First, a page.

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Volume 12 Supplement 1

Abstracts from Hydrocephalus 2015

DESH negative normal pressure hydrocephalus: can patients still benefit from shunt insertion?

Introduction

Selecting probable idiopathic normal pressure hydrocephalus (INPH) patients for shunt insertion presents a challenge because of coexisting comorbidities and other conditions that could mimic NPH. The characteristic appearance of DESH (Disproportionately Enlarged Subarachnoid Space Hydrocephalus) on brain imaging has been shown to have a high positive predictive value in identifying shunt responsive INPH patients (SINPHONI trial). However, the negative predictive value of this radiological sign was not clearly demonstrated.

Methods

A single centre retrospective study of probable INPH patients, who underwent ventriculoperitoneal shunt insertion. Case notes were reviewed for clinical presentation, prognostic tests used and postoperative improvement. Shunt responsive INPH patients were identified as those having objective improvement in their walking speed, neuropsychological assessment as well as subjective improvements in gait, continence and memory, one year post operatively. Preoperative images were reviewed for DESH sign (2 independent reviewers). Negative and Positive Predictive Values (NPV and PPV) of DESH sign were determined post analysis.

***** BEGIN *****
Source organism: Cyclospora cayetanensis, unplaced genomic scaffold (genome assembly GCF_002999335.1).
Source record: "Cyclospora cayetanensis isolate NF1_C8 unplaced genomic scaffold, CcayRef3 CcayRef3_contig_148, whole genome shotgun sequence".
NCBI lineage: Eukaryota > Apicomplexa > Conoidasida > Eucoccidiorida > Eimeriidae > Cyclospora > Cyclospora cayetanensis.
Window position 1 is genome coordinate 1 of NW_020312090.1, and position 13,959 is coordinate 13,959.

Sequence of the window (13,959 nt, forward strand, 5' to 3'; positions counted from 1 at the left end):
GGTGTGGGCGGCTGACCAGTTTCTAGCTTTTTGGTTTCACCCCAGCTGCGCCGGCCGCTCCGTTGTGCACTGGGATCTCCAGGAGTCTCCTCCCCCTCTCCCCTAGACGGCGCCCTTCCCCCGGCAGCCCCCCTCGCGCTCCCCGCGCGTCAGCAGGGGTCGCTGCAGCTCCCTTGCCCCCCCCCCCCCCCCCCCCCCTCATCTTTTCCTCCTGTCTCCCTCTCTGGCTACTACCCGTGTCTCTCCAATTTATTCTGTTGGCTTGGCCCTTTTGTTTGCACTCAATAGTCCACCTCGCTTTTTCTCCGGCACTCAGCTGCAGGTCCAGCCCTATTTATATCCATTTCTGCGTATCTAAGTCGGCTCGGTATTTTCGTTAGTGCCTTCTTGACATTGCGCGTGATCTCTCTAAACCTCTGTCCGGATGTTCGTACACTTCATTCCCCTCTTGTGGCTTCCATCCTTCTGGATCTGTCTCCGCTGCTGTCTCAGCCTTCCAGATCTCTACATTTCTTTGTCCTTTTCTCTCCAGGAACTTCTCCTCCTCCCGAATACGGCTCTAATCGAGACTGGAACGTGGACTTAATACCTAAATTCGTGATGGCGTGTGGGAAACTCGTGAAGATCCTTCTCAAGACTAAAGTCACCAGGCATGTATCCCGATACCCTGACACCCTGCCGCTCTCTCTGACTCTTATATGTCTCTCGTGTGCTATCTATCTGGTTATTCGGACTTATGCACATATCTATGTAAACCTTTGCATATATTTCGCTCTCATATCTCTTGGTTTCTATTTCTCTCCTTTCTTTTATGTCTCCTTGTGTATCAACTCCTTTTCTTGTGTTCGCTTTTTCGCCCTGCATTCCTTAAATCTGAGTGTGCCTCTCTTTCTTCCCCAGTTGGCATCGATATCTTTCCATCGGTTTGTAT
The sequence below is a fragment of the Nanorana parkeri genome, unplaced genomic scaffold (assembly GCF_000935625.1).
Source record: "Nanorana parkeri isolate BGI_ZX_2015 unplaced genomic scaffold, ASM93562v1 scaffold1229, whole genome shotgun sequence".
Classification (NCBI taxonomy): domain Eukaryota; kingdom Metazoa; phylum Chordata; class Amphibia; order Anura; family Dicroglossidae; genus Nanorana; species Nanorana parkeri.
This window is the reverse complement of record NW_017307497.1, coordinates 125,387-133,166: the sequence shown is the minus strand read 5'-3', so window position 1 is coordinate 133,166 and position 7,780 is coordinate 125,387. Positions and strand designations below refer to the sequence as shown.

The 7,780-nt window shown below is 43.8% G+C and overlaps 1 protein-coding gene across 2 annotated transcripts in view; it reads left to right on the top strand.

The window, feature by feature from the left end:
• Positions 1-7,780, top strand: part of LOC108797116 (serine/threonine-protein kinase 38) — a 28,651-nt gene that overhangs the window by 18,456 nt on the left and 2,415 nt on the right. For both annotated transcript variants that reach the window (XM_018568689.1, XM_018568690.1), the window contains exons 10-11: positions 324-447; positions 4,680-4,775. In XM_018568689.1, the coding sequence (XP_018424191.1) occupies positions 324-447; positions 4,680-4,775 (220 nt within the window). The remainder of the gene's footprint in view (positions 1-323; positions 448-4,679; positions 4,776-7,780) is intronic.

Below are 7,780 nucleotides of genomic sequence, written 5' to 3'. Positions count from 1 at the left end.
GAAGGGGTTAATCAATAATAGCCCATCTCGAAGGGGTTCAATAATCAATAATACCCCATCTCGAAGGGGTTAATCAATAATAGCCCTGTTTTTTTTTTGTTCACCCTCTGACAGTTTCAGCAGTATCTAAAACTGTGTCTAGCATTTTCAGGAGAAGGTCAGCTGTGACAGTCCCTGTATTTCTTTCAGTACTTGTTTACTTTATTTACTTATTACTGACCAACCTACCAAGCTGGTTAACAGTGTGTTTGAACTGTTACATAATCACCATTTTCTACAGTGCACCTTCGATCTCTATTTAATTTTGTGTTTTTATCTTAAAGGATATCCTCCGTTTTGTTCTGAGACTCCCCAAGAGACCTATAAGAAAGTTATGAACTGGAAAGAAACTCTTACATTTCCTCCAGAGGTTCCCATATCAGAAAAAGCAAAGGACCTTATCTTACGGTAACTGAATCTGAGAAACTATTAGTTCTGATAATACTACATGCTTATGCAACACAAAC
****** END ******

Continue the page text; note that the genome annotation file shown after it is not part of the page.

Results

A total of 103 probable INPH patients were included (31 were DESH positive (30%) and 72 were DESH negative (70%)). A total of 78 patients showed measurable improvement 1 year post shunt insertion (76%); 24 (31%) of these patients were DESH positive and 54 (69%) were DESH negative (P = <0.001). Therefore, the DESH sign had a PPV of 77% and a NPV of 25%.

Conclusion

In our data, the presence of DESH sign demonstrates a high positive predictive value of 77%, in agreement with SINPHONI trial data. However, it has shown a low negative predictive value. We conclude that probable NPH patients should not be excluded from having shunt insertion based on the presence of DESH sign alone.

Abbreviations

DESH:

Disproportionately Enlarged Subarachnoid Space Hydrocephalus

NPH:

Normal Pressure Hydrocephalus.

Author information

Correspondence to Claudia Craven.

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Keywords

  • Hydrocephalus
  • Walking Speed
  • Neuropsychological Assessment
  • Ventriculoperitoneal Shunt
  • Subjective Improvement